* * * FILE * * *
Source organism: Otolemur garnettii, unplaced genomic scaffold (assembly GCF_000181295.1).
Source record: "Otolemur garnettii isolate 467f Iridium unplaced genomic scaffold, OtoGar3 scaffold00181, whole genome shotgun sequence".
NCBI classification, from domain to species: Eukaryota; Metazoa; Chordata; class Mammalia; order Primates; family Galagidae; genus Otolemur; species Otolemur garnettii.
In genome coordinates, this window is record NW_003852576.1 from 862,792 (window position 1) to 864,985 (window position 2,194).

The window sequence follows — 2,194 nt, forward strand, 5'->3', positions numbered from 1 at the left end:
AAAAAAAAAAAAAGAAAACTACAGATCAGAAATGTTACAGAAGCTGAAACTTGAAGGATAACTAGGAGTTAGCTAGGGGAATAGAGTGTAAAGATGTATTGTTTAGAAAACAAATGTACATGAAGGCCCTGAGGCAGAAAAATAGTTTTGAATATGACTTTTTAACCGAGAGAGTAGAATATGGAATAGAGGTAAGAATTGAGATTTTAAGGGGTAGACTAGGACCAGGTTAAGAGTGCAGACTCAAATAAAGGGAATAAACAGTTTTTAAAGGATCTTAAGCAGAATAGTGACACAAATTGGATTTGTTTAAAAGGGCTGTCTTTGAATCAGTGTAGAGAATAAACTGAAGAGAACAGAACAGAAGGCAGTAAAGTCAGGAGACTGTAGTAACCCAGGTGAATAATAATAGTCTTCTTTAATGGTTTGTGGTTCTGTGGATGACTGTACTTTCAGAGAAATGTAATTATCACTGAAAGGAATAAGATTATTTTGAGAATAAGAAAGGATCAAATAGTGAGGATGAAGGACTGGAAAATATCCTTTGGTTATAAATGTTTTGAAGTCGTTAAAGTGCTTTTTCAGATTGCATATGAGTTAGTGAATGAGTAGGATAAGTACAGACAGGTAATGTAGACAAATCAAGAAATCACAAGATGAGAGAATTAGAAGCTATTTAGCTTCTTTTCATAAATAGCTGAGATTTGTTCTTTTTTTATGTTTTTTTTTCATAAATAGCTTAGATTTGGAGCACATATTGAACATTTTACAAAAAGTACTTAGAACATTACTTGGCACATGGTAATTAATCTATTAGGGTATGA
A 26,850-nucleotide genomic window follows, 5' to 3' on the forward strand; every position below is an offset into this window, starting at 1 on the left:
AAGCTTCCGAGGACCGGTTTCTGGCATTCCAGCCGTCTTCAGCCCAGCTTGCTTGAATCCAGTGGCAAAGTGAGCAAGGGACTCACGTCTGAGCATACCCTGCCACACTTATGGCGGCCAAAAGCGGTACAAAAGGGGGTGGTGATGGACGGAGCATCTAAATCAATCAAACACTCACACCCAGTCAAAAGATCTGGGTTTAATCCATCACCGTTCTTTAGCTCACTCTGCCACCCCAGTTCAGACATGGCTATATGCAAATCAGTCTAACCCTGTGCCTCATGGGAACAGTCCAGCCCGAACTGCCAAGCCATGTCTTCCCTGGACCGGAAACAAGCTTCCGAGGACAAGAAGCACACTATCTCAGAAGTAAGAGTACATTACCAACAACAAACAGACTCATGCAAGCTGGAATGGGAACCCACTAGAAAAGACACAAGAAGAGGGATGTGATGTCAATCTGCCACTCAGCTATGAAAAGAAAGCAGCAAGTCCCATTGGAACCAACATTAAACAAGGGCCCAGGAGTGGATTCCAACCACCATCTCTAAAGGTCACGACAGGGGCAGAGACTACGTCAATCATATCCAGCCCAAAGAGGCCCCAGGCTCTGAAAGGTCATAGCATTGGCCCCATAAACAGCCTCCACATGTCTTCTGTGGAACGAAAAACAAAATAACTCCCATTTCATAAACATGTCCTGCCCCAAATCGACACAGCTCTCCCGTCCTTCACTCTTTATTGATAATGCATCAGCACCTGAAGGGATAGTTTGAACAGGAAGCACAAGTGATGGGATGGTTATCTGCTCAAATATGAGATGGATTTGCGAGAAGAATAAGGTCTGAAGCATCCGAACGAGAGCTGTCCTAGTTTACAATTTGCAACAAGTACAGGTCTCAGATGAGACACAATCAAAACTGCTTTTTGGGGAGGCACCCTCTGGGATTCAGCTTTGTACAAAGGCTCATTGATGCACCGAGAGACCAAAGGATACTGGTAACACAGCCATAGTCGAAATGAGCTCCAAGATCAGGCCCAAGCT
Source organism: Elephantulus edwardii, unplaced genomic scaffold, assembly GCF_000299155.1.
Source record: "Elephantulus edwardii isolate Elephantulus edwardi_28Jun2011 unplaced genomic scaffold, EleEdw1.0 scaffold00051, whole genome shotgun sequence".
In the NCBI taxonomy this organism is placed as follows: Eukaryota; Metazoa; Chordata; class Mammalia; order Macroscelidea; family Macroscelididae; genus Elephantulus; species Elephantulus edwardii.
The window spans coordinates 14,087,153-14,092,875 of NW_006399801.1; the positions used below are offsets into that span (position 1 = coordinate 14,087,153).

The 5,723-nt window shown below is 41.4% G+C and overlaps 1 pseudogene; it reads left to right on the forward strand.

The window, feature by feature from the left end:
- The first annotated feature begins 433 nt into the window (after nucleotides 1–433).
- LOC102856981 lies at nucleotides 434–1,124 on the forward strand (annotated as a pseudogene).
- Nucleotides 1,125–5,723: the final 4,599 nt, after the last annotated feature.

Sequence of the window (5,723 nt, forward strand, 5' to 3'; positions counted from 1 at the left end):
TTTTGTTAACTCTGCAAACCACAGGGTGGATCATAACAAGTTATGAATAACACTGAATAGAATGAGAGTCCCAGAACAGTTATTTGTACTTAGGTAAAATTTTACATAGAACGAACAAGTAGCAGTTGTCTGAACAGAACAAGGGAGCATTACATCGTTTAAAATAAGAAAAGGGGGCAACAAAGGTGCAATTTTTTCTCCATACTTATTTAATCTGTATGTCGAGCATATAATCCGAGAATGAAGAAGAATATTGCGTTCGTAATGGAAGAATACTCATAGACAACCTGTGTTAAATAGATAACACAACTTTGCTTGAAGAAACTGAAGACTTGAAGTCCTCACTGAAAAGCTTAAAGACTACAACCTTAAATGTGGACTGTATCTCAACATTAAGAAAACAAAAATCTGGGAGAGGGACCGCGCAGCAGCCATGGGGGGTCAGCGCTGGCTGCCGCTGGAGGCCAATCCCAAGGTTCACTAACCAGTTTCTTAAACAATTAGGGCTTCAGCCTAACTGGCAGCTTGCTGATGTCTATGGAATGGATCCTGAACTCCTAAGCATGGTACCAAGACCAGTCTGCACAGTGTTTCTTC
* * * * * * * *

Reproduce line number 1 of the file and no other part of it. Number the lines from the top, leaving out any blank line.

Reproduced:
Source organism: Otolemur garnettii, unplaced genomic scaffold (assembly GCF_000181295.1).